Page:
The main armament will be the 30mm XM318 cannon with a linkless ammunition handling system. Operators will aim the weapon via a new fire control system with interfaces that enable faster, more accurate and more effective engagement of targets, says the company, which is to deliver the first turret to ARDEC in mid-2017.
CMI Defence president Jean-Luc Maurange emphasised the importance of the effort to the company. “It enables us to be ideally positioned within the framework of the future American modernization programme for the STRYKER fleet of systems,” he said.
Cockerill’s current RWS offering is centred on the CPWS 20-25-30 system. First shown at Eurosatory in 2014, the CPWS is designed to support a cannon of 20-30mm in a package weighing less than 1,000kg in basic form, enabling it to be mounted on a light armoured vehicle.
Kongsberg Shows Off JAVELIN-Armed PROTECTOR
Eurosatory 2016 also saw Kongsberg display the latest capability for its PROTECTOR RWS, which has proven its ability to fire JAVELIN anti-armour missiles in a campaign conducted in cooperation with the British Army’s Armoured Trials and Development Unit (ATDU) and the Javelin Joint Venture (JJV) team of Lockheed Martin and Raytheon. The configuration includes either a 12.7mm machine gun or a 40mm AGL as the main weapon, with either a 7.62mm machine gun or the JAVELIN as the coaxial weapon, says Kongsberg.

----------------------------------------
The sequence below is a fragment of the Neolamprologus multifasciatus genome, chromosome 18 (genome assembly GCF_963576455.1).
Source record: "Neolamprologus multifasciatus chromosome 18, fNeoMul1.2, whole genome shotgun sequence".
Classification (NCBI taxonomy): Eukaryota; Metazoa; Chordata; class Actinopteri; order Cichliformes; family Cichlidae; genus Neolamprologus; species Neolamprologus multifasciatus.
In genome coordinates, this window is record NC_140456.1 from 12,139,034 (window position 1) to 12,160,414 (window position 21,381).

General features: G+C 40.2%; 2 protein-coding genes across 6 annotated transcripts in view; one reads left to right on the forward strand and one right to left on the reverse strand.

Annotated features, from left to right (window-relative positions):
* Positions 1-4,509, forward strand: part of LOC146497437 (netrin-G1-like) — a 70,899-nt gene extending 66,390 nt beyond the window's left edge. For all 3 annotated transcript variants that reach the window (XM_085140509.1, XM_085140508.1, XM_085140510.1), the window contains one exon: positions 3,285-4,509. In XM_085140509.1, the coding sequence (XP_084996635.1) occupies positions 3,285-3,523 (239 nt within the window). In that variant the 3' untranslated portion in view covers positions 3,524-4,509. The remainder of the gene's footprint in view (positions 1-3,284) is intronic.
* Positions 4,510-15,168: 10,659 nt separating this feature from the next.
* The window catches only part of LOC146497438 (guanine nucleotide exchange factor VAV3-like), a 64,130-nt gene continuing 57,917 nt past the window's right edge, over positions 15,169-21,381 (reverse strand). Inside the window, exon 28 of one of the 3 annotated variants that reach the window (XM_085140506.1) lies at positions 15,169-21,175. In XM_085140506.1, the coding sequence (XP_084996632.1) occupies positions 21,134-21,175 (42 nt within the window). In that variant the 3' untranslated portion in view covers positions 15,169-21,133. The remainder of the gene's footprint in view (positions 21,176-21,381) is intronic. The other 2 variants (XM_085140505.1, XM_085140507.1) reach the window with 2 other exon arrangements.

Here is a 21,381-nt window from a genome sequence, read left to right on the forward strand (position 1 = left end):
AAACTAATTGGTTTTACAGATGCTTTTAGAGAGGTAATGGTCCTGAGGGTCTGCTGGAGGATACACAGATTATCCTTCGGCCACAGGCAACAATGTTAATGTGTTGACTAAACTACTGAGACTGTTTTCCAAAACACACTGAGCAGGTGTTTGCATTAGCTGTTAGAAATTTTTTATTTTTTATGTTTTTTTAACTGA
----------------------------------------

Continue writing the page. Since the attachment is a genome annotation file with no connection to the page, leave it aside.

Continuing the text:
Five JAVELINs of two variants were fired from a SPARTAN armoured vehicle, all hitting their stationary ground targets at ranges of 1.2-4.3km on the Salisbury Plain Training Area. Three JAVELIN Block 0 missiles were fired at ranges of 1.5km, 2.5km, and 3.2km and two Block 1 missiles at 3.5km and 4.3km, the latter being one of the longest engagement distances so far attempted with JAVELIN.
“We see an increased demand for add-ons and solutions like the JAVELIN integration, and we are very satisfied with the excellent test results,” commented Espen Henriksen, President of Kongsberg Protech Systems.